You'd walk in and feel like whispering. Our idea was to offer good art in various price ranges and somehow find a way of making it more accessible. The first Merrill Chase gallery was opened with a modest investment.With some additional capital, Chase bought a few works on paper by Dali and Picasso, borrowed pieces and opened the doors with a modest inventory. The gallery business took off and the company formally became Merrill Chase Galleries Ltd in 1965, with Bob Chase as president and Merrill Chase as honorary chairman of the board. Thirteen years later, in 1978, Merrill Chase Galleries had 13 locations with over 150 staff members. From 1969 through 1988, Merrill Chase Galleries added suburban locations and locations in Chicago: opening in River Oaks Center, Calumet City, Illinois in 1969; Old Orchard Shopping Center (now Westfield Old Orchard), Skokie, Illinois, in 1970; Hawthorn Center (now Hawthorn Mall), Vernon Hills, Illinois, in 1975; Westfield Fox Valley (now Fox Valley Mall) in Aurora, Illinois, in 1975; Water Tower Place, Chicago, in 1976; Woodfield Mall, Schaumburg, Illinois, in 1977 Orland Square, Orland Park, Illinois, in 1978 the Merchandise Mart, Chicago, in 1980 and First National Bank Plaza, (now Chase Tower), Chicago, in 1982. The business also expanded nationally, with locations in the Fashion Show Mall, in 1980, in Las Vegas; in Atlanta, Georgia in 1989; Georgetown, Washington D.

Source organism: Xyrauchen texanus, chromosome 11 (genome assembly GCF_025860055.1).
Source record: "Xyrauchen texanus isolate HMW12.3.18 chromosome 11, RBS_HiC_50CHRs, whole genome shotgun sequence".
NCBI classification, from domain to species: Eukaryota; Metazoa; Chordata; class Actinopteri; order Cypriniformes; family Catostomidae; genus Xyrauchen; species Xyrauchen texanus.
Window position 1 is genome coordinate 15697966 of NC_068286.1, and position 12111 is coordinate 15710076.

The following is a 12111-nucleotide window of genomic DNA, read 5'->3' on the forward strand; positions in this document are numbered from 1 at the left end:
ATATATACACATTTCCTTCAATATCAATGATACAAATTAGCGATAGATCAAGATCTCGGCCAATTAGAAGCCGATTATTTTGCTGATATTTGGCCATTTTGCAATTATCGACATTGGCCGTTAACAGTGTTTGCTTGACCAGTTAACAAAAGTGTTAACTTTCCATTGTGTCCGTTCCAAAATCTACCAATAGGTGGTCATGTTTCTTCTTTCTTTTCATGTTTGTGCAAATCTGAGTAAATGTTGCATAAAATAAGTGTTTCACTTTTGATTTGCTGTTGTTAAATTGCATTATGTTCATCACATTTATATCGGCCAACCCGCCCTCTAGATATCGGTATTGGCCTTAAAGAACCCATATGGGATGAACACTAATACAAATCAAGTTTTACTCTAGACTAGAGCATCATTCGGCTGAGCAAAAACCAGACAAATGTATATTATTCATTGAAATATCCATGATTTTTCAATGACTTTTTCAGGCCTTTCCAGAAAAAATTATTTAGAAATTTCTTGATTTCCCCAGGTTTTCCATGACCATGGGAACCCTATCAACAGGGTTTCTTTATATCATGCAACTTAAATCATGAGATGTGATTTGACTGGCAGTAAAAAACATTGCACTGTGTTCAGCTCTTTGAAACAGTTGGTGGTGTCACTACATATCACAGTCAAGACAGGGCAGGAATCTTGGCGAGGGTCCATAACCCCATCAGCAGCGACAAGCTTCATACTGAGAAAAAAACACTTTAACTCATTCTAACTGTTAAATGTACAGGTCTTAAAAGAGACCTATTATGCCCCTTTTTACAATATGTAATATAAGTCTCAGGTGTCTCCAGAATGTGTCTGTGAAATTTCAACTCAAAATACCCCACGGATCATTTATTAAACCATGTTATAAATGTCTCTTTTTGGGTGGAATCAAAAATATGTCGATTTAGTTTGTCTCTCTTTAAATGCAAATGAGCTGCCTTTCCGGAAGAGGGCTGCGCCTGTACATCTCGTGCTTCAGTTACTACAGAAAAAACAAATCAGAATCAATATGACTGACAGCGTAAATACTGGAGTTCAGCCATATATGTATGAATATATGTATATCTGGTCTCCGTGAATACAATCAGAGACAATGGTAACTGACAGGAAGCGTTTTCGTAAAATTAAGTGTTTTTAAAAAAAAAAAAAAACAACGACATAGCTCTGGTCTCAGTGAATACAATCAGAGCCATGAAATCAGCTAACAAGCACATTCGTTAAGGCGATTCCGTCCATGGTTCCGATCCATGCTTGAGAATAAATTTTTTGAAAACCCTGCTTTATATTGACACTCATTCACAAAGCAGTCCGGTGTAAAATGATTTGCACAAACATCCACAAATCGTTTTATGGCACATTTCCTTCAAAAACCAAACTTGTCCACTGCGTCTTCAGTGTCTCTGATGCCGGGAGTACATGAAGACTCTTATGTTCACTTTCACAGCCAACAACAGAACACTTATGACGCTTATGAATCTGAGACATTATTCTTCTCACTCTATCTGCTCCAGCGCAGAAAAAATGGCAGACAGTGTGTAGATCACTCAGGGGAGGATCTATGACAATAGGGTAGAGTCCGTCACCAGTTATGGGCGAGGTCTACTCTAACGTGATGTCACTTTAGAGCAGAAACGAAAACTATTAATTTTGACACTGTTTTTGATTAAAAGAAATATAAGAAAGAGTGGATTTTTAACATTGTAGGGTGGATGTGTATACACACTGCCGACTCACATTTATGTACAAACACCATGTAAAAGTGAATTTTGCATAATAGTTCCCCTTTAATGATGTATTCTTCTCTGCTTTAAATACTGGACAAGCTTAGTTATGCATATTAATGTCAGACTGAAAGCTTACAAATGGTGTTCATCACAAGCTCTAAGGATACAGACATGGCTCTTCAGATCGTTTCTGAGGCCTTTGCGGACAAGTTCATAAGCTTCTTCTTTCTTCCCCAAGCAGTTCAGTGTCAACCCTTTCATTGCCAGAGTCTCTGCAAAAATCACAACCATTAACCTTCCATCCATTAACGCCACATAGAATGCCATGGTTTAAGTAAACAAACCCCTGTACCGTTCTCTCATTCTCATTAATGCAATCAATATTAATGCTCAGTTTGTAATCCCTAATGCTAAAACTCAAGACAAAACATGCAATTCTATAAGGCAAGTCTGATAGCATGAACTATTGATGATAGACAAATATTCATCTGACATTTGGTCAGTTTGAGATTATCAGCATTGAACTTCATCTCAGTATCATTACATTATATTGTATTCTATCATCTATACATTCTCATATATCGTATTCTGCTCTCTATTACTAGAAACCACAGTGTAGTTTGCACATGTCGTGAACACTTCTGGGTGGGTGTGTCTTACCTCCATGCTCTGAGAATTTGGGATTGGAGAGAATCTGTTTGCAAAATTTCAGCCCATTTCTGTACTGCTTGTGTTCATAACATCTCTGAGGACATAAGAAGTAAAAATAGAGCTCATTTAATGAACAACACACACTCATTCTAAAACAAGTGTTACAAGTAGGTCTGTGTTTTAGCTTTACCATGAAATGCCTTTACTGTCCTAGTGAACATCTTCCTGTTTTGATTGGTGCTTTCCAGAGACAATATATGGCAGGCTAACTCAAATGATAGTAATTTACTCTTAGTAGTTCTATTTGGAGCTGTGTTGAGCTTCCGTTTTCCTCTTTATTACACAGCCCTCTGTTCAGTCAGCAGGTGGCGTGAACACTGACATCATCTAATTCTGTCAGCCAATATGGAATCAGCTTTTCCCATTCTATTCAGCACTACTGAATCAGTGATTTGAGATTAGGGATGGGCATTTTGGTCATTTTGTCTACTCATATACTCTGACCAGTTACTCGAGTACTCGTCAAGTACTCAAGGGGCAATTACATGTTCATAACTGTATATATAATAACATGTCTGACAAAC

In addition, the company opened art boutiques in Chicago: The ARTique and Gallery Moya in 1984 and Gallery Lara in 1988. Corporate offices were in Northbrook, Illinois, opening in 1980.Influencing the fine art business. As one of the largest fine art dealers in the country from the mid-1970s to the late 1980s. The business approach was based on connecting the artist's passion to create; the collector's passion to acquire; and the dealer's passion to promote and support both. The three elements of this artistic passion were influenced by noted art dealers Leo Castelli and Ambroise Vollard, and collectors including Iris Cantor and B. Gerald Cantor and Roy Neuberger. According to Bob Chase, careful attention was required to keep the interests of artist, dealer and collector in balance. Neuberger described the role of the gallery owner as extremely important to the careers of artists they represented. We might have known nothing about the greatest artists of our time had they not had dealers who believed in them and worked tirelessly to see that they reached the audience they deserved.